In an earlier post I asked whether it made sense to ask what political view was implied by the Phaedo. Suppose it does. Then can we argue in the following way?
If a political view is implied by the Phaedo, then a fortiori a social view is implied—that is, an outlook on life with others. But the social view that Plato would have had, if Bobonich is right about his political view, would be both (i) mad, and (ii) not something we have any reason to attribute to him. Therefore either he did not hold that political view, or, if he did, he was inconsistent, and any attribution of a change in outlook to him would be hazardous.
The political view (according to Bobonich) is that no non-philosophers have any virtue whatsoever. They cannot be happy. They live ‘lives unworthy of being lived’. No philosopher can take a genuine interest in a non-philosopher. Philosophers and non-philosophers have no shared basis for genuine human fellowship.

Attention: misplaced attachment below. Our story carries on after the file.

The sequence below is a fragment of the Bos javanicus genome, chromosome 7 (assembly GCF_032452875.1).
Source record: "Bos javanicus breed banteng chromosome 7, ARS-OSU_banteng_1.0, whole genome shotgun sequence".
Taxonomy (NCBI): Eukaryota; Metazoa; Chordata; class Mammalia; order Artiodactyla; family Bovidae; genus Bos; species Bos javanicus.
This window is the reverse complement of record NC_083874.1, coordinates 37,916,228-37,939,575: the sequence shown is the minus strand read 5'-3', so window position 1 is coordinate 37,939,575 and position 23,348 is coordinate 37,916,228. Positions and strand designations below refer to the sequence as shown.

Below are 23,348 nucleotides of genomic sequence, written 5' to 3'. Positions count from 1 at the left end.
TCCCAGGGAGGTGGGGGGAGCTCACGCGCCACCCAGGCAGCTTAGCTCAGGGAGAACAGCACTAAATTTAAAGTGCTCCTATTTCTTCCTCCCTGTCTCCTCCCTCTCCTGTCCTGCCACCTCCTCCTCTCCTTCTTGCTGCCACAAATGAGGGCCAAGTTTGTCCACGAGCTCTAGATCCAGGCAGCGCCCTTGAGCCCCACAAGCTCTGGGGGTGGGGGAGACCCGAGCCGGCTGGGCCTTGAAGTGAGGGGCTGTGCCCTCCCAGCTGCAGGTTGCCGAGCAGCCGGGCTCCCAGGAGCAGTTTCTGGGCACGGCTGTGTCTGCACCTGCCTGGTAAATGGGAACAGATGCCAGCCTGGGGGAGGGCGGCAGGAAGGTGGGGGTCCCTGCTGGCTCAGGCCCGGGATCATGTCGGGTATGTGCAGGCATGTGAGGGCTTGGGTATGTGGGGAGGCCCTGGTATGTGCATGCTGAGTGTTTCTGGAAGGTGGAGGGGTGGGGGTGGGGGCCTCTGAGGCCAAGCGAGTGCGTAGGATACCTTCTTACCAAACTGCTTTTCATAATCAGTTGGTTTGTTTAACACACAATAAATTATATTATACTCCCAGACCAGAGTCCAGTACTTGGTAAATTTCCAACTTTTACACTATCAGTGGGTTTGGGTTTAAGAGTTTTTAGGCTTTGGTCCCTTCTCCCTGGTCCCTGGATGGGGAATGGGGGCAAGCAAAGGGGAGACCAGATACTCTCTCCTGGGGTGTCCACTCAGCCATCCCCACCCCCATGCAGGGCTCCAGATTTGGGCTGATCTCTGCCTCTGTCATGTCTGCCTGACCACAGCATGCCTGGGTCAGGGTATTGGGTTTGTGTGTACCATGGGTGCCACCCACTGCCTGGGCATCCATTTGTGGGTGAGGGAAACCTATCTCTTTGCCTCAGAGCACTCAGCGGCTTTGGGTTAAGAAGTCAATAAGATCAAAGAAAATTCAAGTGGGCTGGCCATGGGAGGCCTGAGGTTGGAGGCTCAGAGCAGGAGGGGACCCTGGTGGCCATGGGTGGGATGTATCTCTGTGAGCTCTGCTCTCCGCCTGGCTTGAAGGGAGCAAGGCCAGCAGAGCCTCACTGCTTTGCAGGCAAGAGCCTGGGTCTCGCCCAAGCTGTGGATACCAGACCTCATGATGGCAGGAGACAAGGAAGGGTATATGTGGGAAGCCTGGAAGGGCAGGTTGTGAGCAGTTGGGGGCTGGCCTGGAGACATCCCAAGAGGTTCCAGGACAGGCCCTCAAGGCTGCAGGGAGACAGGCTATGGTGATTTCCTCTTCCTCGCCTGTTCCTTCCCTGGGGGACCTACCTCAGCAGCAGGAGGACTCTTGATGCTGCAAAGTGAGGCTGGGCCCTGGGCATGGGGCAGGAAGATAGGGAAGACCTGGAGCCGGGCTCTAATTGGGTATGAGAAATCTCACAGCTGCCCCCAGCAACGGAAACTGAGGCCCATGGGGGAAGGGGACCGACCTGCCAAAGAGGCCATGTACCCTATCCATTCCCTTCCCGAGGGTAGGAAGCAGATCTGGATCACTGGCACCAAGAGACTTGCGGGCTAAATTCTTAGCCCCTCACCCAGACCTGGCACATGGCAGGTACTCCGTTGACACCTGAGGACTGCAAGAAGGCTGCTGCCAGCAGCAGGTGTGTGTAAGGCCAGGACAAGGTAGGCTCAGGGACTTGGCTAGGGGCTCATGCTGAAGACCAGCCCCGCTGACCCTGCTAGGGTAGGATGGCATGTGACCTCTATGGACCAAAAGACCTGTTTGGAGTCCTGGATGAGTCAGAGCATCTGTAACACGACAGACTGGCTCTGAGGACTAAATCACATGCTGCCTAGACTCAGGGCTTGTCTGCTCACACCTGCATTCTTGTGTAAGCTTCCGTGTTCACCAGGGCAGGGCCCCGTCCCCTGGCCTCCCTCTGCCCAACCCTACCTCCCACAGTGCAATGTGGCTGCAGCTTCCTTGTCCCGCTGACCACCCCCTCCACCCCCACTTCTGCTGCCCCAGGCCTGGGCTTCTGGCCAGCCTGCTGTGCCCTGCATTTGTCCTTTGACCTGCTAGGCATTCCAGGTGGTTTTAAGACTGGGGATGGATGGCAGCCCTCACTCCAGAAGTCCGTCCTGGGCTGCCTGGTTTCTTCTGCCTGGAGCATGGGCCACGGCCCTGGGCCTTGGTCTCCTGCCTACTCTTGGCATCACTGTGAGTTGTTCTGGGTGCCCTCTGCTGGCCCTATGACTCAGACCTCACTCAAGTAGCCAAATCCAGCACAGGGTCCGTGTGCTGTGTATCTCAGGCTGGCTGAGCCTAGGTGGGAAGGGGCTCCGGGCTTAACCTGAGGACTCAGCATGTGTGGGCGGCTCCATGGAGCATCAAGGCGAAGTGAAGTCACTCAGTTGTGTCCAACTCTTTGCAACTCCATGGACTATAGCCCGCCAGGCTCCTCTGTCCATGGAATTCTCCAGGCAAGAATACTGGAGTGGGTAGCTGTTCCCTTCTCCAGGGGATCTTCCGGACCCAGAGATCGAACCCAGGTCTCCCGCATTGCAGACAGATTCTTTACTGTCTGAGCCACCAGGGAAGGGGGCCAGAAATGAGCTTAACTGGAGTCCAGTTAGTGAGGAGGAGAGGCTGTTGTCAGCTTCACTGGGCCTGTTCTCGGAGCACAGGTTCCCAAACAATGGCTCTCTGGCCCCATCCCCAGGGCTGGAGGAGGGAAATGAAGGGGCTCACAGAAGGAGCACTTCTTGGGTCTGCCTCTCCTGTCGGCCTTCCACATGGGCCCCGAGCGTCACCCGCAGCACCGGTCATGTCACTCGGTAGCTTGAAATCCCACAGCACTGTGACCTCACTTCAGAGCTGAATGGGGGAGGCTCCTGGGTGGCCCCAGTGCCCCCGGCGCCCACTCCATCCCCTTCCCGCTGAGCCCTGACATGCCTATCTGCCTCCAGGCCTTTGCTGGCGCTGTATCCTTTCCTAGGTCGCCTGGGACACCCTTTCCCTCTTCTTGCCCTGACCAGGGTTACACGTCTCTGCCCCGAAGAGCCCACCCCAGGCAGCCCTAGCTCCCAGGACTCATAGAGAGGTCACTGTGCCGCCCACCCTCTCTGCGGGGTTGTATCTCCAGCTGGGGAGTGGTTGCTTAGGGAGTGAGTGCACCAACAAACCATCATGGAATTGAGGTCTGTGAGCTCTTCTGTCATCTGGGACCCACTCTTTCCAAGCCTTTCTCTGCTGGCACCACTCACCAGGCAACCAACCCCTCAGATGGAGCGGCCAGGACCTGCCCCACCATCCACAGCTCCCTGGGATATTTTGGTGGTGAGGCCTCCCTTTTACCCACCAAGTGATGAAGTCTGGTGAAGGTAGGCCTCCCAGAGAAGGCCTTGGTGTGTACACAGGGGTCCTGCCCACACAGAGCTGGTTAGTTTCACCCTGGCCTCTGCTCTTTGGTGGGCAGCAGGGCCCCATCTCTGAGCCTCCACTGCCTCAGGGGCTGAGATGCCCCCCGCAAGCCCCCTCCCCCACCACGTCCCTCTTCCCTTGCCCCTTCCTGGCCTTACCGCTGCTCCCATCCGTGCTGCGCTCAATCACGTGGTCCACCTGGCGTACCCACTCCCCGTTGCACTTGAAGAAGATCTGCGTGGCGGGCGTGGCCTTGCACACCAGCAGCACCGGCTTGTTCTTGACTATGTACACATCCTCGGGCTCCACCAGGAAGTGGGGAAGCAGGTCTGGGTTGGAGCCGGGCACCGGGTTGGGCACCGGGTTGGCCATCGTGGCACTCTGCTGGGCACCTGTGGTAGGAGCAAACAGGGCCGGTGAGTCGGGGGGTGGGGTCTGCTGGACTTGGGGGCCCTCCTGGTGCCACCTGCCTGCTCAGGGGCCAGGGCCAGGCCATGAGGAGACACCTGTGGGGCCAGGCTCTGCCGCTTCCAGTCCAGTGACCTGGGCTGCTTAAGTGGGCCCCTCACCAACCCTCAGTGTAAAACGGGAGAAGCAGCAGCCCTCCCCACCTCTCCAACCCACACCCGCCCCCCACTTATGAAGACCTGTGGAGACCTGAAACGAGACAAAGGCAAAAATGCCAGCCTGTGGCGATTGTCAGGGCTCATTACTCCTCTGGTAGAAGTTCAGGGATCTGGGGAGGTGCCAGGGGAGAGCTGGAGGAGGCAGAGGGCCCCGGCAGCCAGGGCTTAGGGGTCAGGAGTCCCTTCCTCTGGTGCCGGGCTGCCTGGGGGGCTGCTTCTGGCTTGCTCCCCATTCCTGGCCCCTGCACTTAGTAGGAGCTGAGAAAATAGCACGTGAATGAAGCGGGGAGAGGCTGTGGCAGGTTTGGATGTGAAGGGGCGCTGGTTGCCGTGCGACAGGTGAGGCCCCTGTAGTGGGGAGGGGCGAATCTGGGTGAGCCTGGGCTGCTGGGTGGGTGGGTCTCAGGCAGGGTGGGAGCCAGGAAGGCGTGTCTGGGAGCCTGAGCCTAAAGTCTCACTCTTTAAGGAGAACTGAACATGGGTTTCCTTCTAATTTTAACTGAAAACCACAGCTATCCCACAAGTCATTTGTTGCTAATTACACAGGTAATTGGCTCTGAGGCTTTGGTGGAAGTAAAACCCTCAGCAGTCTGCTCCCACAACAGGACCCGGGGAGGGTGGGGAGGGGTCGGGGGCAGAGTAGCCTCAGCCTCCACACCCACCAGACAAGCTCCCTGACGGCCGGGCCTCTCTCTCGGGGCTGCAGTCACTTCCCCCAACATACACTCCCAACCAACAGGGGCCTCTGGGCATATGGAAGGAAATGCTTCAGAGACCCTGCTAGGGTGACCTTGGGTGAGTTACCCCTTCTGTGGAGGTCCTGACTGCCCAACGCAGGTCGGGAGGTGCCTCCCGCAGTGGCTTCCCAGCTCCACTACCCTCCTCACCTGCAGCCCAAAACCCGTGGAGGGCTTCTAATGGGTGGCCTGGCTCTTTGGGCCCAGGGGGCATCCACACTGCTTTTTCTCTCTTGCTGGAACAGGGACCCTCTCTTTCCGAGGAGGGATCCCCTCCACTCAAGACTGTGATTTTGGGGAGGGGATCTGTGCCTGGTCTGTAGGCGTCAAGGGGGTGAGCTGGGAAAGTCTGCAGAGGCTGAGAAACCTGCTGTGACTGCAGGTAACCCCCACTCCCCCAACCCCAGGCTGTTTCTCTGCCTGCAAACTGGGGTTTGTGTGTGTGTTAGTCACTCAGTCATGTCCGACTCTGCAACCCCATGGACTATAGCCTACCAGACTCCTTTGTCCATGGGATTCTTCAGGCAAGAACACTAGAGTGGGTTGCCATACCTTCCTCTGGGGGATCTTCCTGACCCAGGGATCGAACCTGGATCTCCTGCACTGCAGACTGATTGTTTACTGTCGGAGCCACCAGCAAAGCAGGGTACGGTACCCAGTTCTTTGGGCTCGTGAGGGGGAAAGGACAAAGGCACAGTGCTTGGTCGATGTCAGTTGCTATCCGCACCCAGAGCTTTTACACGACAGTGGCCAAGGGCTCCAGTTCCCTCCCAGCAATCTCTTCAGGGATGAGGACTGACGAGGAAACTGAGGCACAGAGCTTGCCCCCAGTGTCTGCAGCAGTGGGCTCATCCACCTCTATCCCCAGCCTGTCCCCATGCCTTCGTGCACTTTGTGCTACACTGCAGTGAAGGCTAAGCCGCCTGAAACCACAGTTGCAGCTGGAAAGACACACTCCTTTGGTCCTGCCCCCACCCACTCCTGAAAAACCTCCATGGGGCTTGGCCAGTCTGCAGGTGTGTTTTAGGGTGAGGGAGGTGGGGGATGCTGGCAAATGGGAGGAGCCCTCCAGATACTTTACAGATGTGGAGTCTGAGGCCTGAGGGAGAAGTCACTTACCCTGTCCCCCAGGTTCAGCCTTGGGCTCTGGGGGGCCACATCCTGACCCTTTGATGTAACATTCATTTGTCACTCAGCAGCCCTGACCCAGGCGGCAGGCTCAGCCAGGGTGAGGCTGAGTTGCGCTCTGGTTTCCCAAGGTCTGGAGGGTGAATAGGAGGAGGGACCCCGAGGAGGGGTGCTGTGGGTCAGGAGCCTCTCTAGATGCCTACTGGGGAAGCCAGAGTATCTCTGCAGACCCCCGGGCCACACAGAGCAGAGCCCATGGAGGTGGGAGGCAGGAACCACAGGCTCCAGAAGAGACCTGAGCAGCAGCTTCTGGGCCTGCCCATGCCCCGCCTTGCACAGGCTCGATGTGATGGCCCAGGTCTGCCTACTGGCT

It’s clear that the ‘social’ view would be just the same—but take it to apply to neighbors and associates rather than citizens.
Now is this the outlook of the person who wrote the Phaedo and sketched the character of Socrates there? Is it the outlook of the character Socrates?
My sense from reading the Phaedo is that these suggestions are incredible. (But what's the textual evidence? Help me out here.) The Phaedo seems humane and broad in its appeal, and Plato portrays Socrates as having genuine goodwill towards others generally and exhorting others without restriction to virtue.